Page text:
As life away from the ranch beckons, a treasured horse becomes a cure for homesickness.During the summer of 1963, when Khamette was a four-year-old, we traveled many miles together. She was my favorite horse for checking cows because she had such a fast walk and trot and was always eager to go. We could cover the whole range in a lot less time than I could have on a lazy horse that needed continual urging. The more we did together, the more we understood one another and we became a good team. My brother rode her a few times when we rode range.
|My brother Rocky rode Khamette a few times when we rode range. Here he is getting off to open a gate.|
When riding sidesaddle, the rider has all the weight on the right thigh with only one stirrup, and the right leg curled around over the upper horn. I had to learn to post by rising up on just one leg instead of two. Most difficult, however, was not having a leg down against the right side of the horse. Khamette was so well trained to respond to leg pressure that I felt handicapped not being able to give leg signals on that side. Ladies who rode sidesaddle in earlier days carried a crop or small whip to tap the horse on that side to give the signals you’d ordinarily give with that leg. I used a willow stick as my riding crop to give gentle taps where my leg would have been, and Khamette had to get used to that new signal!
After a bit of practice, however, we got good at it and I found that by gripping the two curving horns between my legs, I had a secure seat, even for jumping. I could post the trot and keep my body square and well balanced at all gaits, handling Khamette almost as well as when riding astride. We practiced all kinds of maneuvers at all gaits.
|Riding Khamette sidesaddle, ready for the big parade|
|Posing with Jerry Ravndal by his buggy on parade day|
The rest of the summer flew by as we did our ranch chores. We had a little wreck later that summer but it wasn’t Khamette’s fault. A few lazy range cows had come down out of the hills and found a bad patch of fence where the county road-grader had pushed over one of the posts. It was almost flat on the ground. I discovered the cows in the hayfield while riding Khamette and tried to chase them out. We were doing a good job, galloping after one ornery cow that tried to run the wrong direction. Then Khamette hit a slippery spot — a patch of mud from the irrigation water — just as she was making a tight turn after the cow. Her legs went out from under her and she fell down on her side. I was thrown clear, skidding along in the grass a few feet away from the fallen horse.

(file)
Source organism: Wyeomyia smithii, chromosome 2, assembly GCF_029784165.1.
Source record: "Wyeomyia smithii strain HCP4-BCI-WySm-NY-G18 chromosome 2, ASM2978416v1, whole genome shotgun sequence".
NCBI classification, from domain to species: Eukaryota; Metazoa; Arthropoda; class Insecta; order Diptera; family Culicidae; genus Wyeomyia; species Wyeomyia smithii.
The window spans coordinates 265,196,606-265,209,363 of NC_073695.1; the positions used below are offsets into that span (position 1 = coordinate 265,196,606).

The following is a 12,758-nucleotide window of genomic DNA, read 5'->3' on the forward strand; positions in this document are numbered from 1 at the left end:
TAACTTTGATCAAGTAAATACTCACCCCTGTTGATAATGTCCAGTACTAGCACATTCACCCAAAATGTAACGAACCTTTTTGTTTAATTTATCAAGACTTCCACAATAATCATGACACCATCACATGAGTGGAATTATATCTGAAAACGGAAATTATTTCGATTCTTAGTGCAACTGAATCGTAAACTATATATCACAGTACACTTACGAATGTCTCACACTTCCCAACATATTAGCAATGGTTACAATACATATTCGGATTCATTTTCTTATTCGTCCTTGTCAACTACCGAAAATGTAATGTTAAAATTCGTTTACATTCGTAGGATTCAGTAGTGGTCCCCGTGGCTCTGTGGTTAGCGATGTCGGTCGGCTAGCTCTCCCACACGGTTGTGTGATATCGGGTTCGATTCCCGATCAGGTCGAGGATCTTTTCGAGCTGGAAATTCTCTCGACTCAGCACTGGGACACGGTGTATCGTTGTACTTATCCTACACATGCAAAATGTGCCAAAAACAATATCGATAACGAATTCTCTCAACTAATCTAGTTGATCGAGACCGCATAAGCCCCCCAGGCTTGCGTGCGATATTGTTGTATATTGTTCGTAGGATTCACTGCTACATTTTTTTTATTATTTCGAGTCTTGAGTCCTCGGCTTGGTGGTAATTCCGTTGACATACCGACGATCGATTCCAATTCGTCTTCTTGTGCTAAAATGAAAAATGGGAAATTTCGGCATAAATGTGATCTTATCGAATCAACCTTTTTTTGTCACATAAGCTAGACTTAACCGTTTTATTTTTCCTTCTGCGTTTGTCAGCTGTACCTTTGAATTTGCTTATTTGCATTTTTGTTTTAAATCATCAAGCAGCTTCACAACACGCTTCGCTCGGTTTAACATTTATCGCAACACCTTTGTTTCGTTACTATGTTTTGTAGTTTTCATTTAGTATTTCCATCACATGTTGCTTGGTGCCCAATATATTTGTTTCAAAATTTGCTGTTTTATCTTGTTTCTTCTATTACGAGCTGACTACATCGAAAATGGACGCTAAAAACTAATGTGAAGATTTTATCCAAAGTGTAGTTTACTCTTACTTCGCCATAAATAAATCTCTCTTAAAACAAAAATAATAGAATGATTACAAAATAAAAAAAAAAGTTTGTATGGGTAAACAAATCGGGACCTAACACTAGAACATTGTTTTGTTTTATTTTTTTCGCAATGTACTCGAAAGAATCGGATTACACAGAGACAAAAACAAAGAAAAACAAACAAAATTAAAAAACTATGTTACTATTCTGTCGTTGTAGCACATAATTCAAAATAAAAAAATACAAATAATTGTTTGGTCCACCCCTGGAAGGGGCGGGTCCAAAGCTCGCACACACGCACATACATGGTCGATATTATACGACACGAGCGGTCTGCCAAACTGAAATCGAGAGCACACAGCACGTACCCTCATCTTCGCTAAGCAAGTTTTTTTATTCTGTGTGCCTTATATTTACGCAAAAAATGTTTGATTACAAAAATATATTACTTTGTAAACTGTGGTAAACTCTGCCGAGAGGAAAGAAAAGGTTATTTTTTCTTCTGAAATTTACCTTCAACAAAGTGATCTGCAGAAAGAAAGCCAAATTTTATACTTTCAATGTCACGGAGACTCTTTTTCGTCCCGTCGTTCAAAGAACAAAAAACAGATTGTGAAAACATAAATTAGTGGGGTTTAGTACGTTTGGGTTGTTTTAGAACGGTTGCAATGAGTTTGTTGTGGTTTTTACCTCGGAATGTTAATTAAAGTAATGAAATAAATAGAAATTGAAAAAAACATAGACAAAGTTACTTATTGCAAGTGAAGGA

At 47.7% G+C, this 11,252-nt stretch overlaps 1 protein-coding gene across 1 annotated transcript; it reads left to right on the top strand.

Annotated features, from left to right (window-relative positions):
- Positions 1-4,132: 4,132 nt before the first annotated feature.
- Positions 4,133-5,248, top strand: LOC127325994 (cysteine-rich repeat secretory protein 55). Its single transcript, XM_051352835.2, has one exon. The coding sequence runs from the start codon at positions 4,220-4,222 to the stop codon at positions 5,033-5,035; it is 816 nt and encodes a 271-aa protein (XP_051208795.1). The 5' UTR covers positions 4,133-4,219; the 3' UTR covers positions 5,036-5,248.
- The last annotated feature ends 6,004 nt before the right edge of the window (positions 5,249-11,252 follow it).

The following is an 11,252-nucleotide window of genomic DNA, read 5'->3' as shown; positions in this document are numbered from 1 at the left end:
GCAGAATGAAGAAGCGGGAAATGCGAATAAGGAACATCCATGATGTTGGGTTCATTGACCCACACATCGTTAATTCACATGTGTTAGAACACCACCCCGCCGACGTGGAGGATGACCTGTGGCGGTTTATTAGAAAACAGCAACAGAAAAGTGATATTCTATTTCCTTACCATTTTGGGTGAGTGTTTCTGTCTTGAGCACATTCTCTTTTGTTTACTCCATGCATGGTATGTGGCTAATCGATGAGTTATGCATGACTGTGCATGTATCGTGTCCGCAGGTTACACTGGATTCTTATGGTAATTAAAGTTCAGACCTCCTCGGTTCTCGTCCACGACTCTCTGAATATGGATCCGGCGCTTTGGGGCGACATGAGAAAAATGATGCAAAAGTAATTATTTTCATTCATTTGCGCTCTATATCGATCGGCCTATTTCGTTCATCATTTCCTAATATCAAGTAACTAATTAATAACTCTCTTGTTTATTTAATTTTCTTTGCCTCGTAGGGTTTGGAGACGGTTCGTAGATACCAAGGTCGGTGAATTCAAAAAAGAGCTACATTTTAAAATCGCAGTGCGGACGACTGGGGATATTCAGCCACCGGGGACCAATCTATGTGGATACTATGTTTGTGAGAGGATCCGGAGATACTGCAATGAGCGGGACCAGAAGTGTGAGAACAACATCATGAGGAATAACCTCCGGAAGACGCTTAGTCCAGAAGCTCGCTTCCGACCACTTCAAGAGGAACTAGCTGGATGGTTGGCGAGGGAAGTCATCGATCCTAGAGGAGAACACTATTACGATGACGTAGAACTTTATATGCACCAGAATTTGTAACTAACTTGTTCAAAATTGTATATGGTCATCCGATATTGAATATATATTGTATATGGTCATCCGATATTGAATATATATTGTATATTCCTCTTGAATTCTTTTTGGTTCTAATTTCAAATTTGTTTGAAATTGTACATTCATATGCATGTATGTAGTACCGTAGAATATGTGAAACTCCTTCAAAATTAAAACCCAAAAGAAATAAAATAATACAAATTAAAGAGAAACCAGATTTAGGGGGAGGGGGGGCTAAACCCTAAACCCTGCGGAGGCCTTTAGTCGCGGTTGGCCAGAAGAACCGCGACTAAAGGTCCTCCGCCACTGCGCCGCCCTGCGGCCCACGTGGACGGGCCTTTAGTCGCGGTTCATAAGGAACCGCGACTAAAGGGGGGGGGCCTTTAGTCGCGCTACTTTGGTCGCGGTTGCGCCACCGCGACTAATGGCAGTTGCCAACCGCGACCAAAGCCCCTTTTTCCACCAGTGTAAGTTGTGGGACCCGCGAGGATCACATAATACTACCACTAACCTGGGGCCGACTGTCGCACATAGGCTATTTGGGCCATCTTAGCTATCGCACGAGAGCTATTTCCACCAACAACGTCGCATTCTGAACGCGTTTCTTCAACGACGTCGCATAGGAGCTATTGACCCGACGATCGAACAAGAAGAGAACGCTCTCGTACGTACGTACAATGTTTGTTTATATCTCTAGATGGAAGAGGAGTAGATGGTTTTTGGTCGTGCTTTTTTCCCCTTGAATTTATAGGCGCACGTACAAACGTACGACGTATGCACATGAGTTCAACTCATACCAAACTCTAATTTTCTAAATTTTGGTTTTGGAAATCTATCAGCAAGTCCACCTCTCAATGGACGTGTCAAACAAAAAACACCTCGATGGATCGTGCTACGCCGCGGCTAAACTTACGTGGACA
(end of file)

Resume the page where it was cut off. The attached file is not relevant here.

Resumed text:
We both had scrapes and bruises; Khamette lost some hair off one knee and my arm was scraped, but it was nothing serious. I got up as she was scrambling to her feet so I grabbed the reins and got back on, and we took off after the cow again. This time we got her headed the right direction and brought her back to the rest of the group, and got them out the gate. We herded the cows back up the draw to the range, then came back and propped up the post where they got over the fence.
It wasn’t until we started home that I discovered I’d lost my watch. I glanced at my wrist to see how late it was getting, and realized I didn’t have it. I’d broken it when I landed on the ground. I rode back up to the field and found the skid marks in the grass. I dismounted and searched around, and found the watch — with a broken band.
The time came for me to head back to college again for my sophomore year at University of Puget Sound in Tacoma, Washington. The worst thing about going to college was missing my horses, and the ranch. The following summer, when I got home from college in 1964, I was eager to continue riding Khamette but my family moved to Laurel, Montana, in July, leasing our ranch and cows to another rancher. We sold all our horses except Nell, and my two (Khamette and Nikki). Jerry Ravndal hauled them to Laurel for us.
|Khamette and me at Laurel, where our horses were on rented pasture|
|My brother took photos of me and Khamette to illustrate my book. Here, I’m showing how to neck-rein.|
|Demonstrating picking up a foot|
For earlier installments of Khamette’s story, read:
Heather Smith Thomas raises horses and cattle on her family ranch in Salmon, Idaho. She writes for numerous horse magazines and is the author of several books on horses and cattle farming, including Storey’s Guide to Raising Horses, Storey’s Guide to Training Horses, Storey’s Guide to Raising Beef Cattle, Essential Guide to Calving, and The Cattle Health Handbook. She blogs at heathersmiththomas.blogspot.com. Her newest book, Horse Tales: True Stories from an Idaho Ranch, published by The Frontier Project, Inc., is now available.